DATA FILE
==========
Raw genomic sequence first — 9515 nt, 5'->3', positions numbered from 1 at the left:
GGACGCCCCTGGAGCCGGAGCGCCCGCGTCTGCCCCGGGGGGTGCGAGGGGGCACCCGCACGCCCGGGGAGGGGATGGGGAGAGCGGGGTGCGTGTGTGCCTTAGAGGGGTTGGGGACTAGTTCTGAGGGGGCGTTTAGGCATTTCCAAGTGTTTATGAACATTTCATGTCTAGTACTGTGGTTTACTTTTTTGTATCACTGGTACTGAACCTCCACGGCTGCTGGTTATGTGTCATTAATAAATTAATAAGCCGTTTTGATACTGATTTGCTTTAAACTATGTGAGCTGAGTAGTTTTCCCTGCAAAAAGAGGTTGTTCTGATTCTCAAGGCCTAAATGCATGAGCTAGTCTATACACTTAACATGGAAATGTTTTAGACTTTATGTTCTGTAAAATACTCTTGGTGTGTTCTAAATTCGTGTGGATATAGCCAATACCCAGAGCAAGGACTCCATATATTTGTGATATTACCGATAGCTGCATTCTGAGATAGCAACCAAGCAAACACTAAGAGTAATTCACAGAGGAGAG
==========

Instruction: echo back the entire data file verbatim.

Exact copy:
Raw genomic sequence first — 9515 nt, 5'->3', positions numbered from 1 at the left:
GGACGCCCCTGGAGCCGGAGCGCCCGCGTCTGCCCCGGGGGGTGCGAGGGGGCACCCGCACGCCCGGGGAGGGGATGGGGAGAGCGGGGTGCGTGTGTGCCTTAGAGGGGTTGGGGACTAGTTCTGAGGGGGCGTTTAGGCATTTCCAAGTGTTTATGAACATTTCATGTCTAGTACTGTGGTTTACTTTTTTGTATCACTGGTACTGAACCTCCACGGCTGCTGGTTATGTGTCATTAATAAATTAATAAGCCGTTTTGATACTGATTTGCTTTAAACTATGTGAGCTGAGTAGTTTTCCCTGCAAAAAGAGGTTGTTCTGATTCTCAAGGCCTAAATGCATGAGCTAGTCTATACACTTAACATGGAAATGTTTTAGACTTTATGTTCTGTAAAATACTCTTGGTGTGTTCTAAATTCGTGTGGATATAGCCAATACCCAGAGCAAGGACTCCATATATTTGTGATATTACCGATAGCTGCATTCTGAGATAGCAACCAAGCAAACACTAAGAGTAATTCACAGAGGAGAG